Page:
of Punjab Vs. Deepak Mattu  Insc 957 (18 September 2007)
Sinha & Harjit Singh Bedi
APPEAL NO. 1251 OF 2007 [Arising out of SLP(Crl.) No. 5958 of 2006] S.B. SINHA,
Respondent is a public servant. He was proceeded against in a case under
Prevention of Corruption Act. He was sentenced to one and a half years (18
months) rigorous imprisonment. A fine of Rs. 1,000/- (Rupees One Thousand Only)
was also imposed upon him by Special Judge, Fatehgarh Sahib, Punjab. He preferred an appeal thereagainst
marked as Criminal Appeal No. 1022-SB/04. In the said appeal, an application
was filed by the respondent for suspending of conviction purported to be under
Section 389 of the Code of Criminal Procedure, 1973. By reason of the Order
dated 11.1.2005, learned Judge of the Special Court allowed the said application holding;
have heard Ld. Counsel for the applicant-appellant Deepak Mattu and Deputy
Advocate General, Punjab appearing for the respondent on an
application moved under Section 389 Cr.P.C. for suspension of conviction
recorded under Sections 7 and 13(2) of the Prevention of Corruption Act.
sentence of the appellant has already been suspended. He is working as Junior
Engineer in Punjab State Electricity Board. It is argued that if his conviction
is not suspended, he may have to face dismissal from service. Three flaws in
the impugned judgment have been pointed out. Firstly, that shadow witness has
not been examined; secondly, that the alleged demand was of Rs. 2000/- and this
bribe money was allegedly paid but at the time of recovery, only an amount of Rs.
1900/- was recovered; and thirdly, there is no corroboration to the demand in
as much as the complaint alone proved the same and the shadow witness in whose presence
it was made has not been examined.
will take a long time to decide the appeal. There are fairly good points to
argue. This application is allowed and the conviction of the appellant is
suspended during the pendency of the appeal."
application was filed by the appellant herein for vacation of stay of
conviction granted to him by reason of the said order with a prayer to recall
the same, whereby the Court's attention was drawn to a judgment of this reason
of the impugned judgment while the Court accepted that an order suspending the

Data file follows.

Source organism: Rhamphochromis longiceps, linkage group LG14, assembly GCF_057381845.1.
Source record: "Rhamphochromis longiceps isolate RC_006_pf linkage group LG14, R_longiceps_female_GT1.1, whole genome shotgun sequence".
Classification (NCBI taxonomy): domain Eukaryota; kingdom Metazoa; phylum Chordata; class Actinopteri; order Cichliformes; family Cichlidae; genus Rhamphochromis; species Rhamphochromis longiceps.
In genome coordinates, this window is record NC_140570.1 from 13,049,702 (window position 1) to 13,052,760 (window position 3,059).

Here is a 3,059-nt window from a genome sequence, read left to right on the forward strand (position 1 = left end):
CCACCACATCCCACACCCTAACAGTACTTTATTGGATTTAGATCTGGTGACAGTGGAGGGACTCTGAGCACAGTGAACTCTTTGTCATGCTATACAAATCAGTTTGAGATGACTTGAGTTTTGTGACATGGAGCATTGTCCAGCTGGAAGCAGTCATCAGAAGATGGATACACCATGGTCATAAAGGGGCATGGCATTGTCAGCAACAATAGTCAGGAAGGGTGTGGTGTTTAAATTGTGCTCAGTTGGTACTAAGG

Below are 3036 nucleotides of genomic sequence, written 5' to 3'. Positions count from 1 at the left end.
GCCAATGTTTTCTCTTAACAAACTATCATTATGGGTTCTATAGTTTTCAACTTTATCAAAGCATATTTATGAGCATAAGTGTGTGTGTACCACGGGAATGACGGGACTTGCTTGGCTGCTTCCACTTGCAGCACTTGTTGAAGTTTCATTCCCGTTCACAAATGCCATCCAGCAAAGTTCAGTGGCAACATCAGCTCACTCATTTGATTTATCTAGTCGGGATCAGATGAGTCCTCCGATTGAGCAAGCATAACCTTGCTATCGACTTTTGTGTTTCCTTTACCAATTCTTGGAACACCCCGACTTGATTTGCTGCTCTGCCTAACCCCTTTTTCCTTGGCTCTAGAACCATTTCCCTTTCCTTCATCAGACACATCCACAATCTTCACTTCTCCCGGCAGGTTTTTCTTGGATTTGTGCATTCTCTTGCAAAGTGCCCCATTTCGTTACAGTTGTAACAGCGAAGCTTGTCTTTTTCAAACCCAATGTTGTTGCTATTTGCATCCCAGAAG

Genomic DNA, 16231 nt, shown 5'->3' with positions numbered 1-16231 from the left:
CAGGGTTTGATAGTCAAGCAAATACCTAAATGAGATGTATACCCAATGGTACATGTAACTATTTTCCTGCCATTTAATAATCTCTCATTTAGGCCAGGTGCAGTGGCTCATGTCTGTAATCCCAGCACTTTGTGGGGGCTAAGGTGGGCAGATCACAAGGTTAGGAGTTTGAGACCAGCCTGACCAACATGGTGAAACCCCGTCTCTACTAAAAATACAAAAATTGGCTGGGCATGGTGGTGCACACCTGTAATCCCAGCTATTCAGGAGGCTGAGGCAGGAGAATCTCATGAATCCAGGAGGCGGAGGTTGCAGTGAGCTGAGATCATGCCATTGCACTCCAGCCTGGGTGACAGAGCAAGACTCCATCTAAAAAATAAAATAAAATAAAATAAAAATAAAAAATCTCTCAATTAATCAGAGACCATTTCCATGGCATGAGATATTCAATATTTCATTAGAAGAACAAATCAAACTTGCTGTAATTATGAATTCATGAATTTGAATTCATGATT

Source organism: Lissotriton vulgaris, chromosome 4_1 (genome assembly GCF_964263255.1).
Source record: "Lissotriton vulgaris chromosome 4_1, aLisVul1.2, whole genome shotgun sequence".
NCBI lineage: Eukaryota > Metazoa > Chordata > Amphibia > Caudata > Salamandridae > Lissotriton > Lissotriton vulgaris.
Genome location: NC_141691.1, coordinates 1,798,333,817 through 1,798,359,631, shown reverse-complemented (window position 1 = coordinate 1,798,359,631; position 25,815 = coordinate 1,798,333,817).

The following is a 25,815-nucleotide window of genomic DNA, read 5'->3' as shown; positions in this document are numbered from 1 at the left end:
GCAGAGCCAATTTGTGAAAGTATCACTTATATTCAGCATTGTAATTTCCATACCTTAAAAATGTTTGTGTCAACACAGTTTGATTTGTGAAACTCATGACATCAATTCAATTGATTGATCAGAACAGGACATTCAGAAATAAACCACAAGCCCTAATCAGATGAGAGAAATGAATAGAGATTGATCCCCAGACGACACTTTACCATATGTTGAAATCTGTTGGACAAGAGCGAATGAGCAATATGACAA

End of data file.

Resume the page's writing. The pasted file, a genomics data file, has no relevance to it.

conviction could be allowed only in a very exceptional case, dismissed the
application of stay holding;
present petition is not maintainable. Order dated 11.1.2005 can neither be
reviewed nor recalled. It was passed in the presence of the Deputy Advocate
General, Punjab, who represented the
respondent-State. The merits of the case were considered. It was considered
that it will take a long time to decide the appeal and there are fairly good
points to be argued. Hence, application under Section 389 Cr.P.C. was allowed
and the conviction of the appellant recorded under Sections 7 and 13(2) of the
Prevention of Corruption Act was suspended during pendency of appeal. There is
no blanket bar imposed on the Appellate Court to grant stay of conviction in
corruption cases. After going through the 'grounds of appeal' and the contents
of the application moved under Section 389 Cr.P.C., it was considered that it
was an exceptional case. Hence, the conviction was stayed during pendency of
the appeal. Sentenced imposed on the appellant had already been stayed. Now,
there exists no reason, either for vacation of the order dated 11.1.2005 or to
review/recall the same."
Ruchira Gupta, learned counsel appearing on behalf of the appellant would
submit that the High Court being aware of the decisions of this Court holding
that ordinarily the suspension of conviction should not be granted, must be
held to have committed a manifest error in passing the impugned judgment. Mr. Neeraj
Kumar Jain, learned counsel appearing on behalf of the respondent on the other
hand would submit that the respondent being a government servant and he having
been convicted only for a period of one and a half years, the High Court cannot
be said to have committed any error in suspending the judgment of conviction.